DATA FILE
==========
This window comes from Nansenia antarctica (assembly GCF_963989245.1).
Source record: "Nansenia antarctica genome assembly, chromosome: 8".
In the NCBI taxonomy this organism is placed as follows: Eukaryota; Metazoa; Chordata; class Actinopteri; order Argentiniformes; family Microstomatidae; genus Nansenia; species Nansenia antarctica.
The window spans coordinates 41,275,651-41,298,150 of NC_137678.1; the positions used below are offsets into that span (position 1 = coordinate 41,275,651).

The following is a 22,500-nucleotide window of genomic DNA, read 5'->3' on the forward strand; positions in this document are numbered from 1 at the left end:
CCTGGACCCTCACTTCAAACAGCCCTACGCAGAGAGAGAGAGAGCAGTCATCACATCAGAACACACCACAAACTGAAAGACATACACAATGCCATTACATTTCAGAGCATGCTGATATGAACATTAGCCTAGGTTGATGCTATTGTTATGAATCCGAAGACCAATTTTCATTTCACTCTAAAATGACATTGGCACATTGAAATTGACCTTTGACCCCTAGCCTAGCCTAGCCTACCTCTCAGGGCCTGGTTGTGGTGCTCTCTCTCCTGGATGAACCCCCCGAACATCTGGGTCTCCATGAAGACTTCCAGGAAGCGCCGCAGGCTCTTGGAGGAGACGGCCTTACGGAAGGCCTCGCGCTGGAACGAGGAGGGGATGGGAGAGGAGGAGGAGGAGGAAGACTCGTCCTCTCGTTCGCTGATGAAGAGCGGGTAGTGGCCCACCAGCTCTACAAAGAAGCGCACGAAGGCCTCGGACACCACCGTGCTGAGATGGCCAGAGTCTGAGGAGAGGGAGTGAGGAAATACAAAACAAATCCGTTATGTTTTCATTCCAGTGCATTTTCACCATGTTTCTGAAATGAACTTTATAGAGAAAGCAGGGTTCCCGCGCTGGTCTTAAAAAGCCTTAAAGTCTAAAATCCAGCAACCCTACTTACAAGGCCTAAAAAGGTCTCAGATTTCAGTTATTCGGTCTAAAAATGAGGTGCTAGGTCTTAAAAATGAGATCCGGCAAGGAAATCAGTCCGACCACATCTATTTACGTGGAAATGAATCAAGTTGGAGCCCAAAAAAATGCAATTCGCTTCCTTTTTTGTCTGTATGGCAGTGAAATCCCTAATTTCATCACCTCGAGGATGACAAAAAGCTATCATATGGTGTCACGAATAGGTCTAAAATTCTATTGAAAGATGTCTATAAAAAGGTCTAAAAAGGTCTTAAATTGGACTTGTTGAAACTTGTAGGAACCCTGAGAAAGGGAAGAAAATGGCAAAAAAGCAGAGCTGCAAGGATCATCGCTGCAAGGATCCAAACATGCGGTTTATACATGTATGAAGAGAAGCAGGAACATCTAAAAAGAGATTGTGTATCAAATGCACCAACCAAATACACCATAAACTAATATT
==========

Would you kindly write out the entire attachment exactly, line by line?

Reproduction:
This window comes from Nansenia antarctica (assembly GCF_963989245.1).
Source record: "Nansenia antarctica genome assembly, chromosome: 8".
In the NCBI taxonomy this organism is placed as follows: Eukaryota; Metazoa; Chordata; class Actinopteri; order Argentiniformes; family Microstomatidae; genus Nansenia; species Nansenia antarctica.
The window spans coordinates 41,275,651-41,298,150 of NC_137678.1; the positions used below are offsets into that span (position 1 = coordinate 41,275,651).

The following is a 22,500-nucleotide window of genomic DNA, read 5'->3' on the forward strand; positions in this document are numbered from 1 at the left end:
CCTGGACCCTCACTTCAAACAGCCCTACGCAGAGAGAGAGAGAGCAGTCATCACATCAGAACACACCACAAACTGAAAGACATACACAATGCCATTACATTTCAGAGCATGCTGATATGAACATTAGCCTAGGTTGATGCTATTGTTATGAATCCGAAGACCAATTTTCATTTCACTCTAAAATGACATTGGCACATTGAAATTGACCTTTGACCCCTAGCCTAGCCTAGCCTACCTCTCAGGGCCTGGTTGTGGTGCTCTCTCTCCTGGATGAACCCCCCGAACATCTGGGTCTCCATGAAGACTTCCAGGAAGCGCCGCAGGCTCTTGGAGGAGACGGCCTTACGGAAGGCCTCGCGCTGGAACGAGGAGGGGATGGGAGAGGAGGAGGAGGAGGAAGACTCGTCCTCTCGTTCGCTGATGAAGAGCGGGTAGTGGCCCACCAGCTCTACAAAGAAGCGCACGAAGGCCTCGGACACCACCGTGCTGAGATGGCCAGAGTCTGAGGAGAGGGAGTGAGGAAATACAAAACAAATCCGTTATGTTTTCATTCCAGTGCATTTTCACCATGTTTCTGAAATGAACTTTATAGAGAAAGCAGGGTTCCCGCGCTGGTCTTAAAAAGCCTTAAAGTCTAAAATCCAGCAACCCTACTTACAAGGCCTAAAAAGGTCTCAGATTTCAGTTATTCGGTCTAAAAATGAGGTGCTAGGTCTTAAAAATGAGATCCGGCAAGGAAATCAGTCCGACCACATCTATTTACGTGGAAATGAATCAAGTTGGAGCCCAAAAAAATGCAATTCGCTTCCTTTTTTGTCTGTATGGCAGTGAAATCCCTAATTTCATCACCTCGAGGATGACAAAAAGCTATCATATGGTGTCACGAATAGGTCTAAAATTCTATTGAAAGATGTCTATAAAAAGGTCTAAAAAGGTCTTAAATTGGACTTGTTGAAACTTGTAGGAACCCTGAGAAAGGGAAGAAAATGGCAAAAAAGCAGAGCTGCAAGGATCATCGCTGCAAGGATCCAAACATGCGGTTTATACATGTATGAAGAGAAGCAGGAACATCTAAAAAGAGATTGTGTATCAAATGCACCAACCAAATACACCATAAACTAATATT